Harbinger of Memories

It’s the leaves. They’re the harbinger of autumn and they’re already dotting my green lawn red. My girl, she picked one up last week and greeted it. “You’re not welcome here!” she stated matter of factly as she deposited it into the dumpster.

It’s not that we don’t love fall, we do. Both of us. I spent 13 years aching for the rhythm of northern seasons. Every September I’d decorate the inside of my house with colored leaves I bought at Michael’s and paper mache pumpkins I found at Hobby Lobby. I’d light apple scented candles and pretend.

But you can’t just conjure up the smell of a crisp, cold morning and the sight of misty fog hovering over the river or the taste of s’mores eaten by groups of sweatshirt clad teenagers at a bonfire. And there’s no simulation for meandering through an orchard and picking ripe apples off the tree.

Those lazy beach afternoons, they’re over.

And I wish I could stop everything from moving so fast.


Our kids growing up.

My birthdays.


It feels like I just keep turning pages on the calendar.

The signs are everywhere.

The school bus squeals to a stop at the neighbor’s house promptly at 3.

The breeze carries the smoke of burning leaves wafting in through my kitchen window.

The first pumpkin cake of the season just came out of the oven.

The chrysanthemums, they’re ablaze outside my front door.

And as I type on my laptop, the Fall, it’s even etched into my bulging veins and wrinkly fingers too.

I glance down at the computer screen. It went to sleep while I studied my hands and my customized slideshow starts flipping through the favorites in my digital photo album. There are a handful of people rotating through my visual story. The ones who’ve walked with me through decades of seasons.

In sunshine.

In rain.

In wind and storms.

And I wonder how many miles we’ve walked together—figuratively and in our tennis shoes.

And I wonder how my kid’s lives might be different now had these dear ones not been praying for them.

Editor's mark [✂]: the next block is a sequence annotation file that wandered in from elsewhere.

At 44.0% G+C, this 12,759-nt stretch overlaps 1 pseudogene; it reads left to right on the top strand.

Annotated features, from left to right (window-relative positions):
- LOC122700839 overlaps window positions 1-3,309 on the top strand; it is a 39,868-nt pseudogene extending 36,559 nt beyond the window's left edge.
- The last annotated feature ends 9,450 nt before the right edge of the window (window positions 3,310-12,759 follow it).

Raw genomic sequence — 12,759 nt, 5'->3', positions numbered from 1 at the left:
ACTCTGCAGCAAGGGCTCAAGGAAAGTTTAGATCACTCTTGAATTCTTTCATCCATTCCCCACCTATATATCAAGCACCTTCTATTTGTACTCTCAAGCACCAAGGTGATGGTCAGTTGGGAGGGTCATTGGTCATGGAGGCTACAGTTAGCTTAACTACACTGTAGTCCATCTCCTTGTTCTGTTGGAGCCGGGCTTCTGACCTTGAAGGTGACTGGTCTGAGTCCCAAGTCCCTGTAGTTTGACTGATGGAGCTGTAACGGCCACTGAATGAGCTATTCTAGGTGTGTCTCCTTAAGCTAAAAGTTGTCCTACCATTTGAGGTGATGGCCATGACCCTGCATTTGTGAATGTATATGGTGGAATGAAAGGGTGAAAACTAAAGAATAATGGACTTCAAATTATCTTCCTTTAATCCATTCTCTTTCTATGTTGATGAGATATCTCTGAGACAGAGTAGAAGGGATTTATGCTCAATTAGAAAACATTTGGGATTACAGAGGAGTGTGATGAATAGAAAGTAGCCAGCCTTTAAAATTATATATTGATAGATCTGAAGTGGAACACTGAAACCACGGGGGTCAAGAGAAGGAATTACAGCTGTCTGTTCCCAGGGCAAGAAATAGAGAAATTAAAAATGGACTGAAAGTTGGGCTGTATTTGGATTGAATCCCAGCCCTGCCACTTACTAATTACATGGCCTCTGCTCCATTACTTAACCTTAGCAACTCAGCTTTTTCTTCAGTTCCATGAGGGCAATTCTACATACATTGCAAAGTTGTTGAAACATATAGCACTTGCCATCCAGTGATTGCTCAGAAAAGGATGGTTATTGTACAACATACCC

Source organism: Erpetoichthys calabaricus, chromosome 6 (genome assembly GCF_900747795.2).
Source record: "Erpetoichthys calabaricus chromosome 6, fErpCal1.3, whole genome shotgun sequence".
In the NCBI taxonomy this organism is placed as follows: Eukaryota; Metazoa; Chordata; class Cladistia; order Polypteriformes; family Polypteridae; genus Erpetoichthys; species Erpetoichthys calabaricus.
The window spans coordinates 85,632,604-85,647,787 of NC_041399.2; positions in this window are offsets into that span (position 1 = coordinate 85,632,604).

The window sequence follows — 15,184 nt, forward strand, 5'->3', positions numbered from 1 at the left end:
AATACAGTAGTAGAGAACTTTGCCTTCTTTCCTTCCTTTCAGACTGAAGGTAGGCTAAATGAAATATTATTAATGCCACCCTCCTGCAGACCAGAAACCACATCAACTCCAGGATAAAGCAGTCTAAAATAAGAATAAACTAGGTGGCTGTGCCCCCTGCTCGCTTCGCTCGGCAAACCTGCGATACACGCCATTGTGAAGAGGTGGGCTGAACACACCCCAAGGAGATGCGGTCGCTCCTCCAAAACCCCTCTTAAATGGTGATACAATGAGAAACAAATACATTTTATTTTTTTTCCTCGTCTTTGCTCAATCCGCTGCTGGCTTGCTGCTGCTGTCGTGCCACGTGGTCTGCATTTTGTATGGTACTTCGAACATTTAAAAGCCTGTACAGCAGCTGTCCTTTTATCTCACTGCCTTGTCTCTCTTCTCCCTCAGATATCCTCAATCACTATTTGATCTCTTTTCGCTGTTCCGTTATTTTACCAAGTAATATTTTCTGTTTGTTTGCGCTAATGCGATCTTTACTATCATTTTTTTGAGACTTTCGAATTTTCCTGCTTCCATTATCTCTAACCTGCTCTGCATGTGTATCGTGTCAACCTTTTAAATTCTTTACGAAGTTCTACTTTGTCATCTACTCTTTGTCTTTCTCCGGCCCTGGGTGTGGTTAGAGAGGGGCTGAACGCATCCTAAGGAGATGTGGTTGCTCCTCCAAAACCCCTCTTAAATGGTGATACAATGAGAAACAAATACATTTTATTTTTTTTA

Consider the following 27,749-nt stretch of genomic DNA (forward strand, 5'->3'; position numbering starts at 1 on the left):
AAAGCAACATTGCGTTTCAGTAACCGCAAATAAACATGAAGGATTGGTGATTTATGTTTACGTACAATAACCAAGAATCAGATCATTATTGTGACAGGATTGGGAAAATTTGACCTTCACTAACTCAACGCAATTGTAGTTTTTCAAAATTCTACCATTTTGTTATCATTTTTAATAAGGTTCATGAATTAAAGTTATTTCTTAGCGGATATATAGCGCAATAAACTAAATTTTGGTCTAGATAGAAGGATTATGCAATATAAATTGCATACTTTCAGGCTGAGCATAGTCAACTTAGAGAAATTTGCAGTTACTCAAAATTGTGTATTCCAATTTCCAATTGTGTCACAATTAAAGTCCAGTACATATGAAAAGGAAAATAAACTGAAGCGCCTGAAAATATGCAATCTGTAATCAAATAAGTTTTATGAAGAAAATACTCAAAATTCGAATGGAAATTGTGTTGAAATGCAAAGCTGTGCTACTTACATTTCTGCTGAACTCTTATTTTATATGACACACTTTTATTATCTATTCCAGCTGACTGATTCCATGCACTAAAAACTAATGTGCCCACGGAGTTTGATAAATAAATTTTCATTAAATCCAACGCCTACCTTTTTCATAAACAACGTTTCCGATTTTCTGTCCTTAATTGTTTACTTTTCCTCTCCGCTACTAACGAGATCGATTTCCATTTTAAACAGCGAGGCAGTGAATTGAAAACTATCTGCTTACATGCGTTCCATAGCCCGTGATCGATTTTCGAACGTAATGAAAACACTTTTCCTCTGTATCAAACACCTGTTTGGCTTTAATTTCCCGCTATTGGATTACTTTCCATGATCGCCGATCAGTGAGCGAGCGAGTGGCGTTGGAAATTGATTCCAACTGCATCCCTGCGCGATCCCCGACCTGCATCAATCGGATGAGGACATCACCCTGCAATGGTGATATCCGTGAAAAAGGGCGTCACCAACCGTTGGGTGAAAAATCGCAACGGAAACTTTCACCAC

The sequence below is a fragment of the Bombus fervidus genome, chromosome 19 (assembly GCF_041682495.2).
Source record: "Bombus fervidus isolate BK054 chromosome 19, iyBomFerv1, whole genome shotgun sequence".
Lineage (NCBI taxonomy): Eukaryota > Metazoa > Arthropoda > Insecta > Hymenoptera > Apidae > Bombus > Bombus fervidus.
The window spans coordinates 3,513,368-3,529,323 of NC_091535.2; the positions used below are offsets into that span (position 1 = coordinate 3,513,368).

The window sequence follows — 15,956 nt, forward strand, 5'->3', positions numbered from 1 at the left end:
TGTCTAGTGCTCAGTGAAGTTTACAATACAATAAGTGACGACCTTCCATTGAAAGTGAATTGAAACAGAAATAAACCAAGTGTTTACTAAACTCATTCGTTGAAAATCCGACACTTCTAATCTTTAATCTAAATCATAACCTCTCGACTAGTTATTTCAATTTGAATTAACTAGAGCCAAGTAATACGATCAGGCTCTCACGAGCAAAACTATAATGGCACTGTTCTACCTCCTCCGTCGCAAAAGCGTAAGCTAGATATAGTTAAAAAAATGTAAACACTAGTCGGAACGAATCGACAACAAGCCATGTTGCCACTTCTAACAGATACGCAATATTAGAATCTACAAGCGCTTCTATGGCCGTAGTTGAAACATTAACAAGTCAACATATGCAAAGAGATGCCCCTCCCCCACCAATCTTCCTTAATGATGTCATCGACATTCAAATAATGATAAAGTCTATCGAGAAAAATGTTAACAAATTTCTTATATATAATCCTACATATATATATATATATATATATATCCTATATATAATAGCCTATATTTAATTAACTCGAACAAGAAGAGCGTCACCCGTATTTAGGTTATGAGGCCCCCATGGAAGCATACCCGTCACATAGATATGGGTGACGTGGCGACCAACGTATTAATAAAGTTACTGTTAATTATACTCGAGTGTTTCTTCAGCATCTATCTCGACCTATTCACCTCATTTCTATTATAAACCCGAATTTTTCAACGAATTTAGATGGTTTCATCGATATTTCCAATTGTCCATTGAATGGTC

And I wonder if my marriage would’ve survived if they hadn’t listened long and offered camaraderie and accountability.

And I wonder who I would be without the faithful wounding and bandaging of my friends.

Who would we be without each other?


We are all getting older, moving through our life cycle.

Pictures don’t lie. At least mine don’t since I’m not tech savvy enough to edit them.

And it’s Autumn.

That awesomely glorious, precursor to winter where everything goes dormant, lifeless, quiet and cold.

And I’m tempted to fight against it.


Then I remember my girl. The one who dumped the bright red leaf in the dumpster.

We drove together quiet to her first college class just the other day.

Then randomly, she commented, “I don’t want to go back to school.”


She glanced my direction and added this little golden nugget.

“I suppose we should just embrace it.”

Silence again.

And like an afterthought, she threw in, “We spend so much time resisting things . . .”

And she’s right.

And this is the life lesson.

It’s such a waste to squander the mercies instead of counting them.


So in my own personal Autumn I’m choosing to

Seize the day.

Savor the moments.

Seek peace.

Love lavishly.

Live curious.

Let go of injury.

And live grateful for the ones who are helping me write my story.

Because every season has its own beauty for those who have the eyes to see it.

Hope Webster
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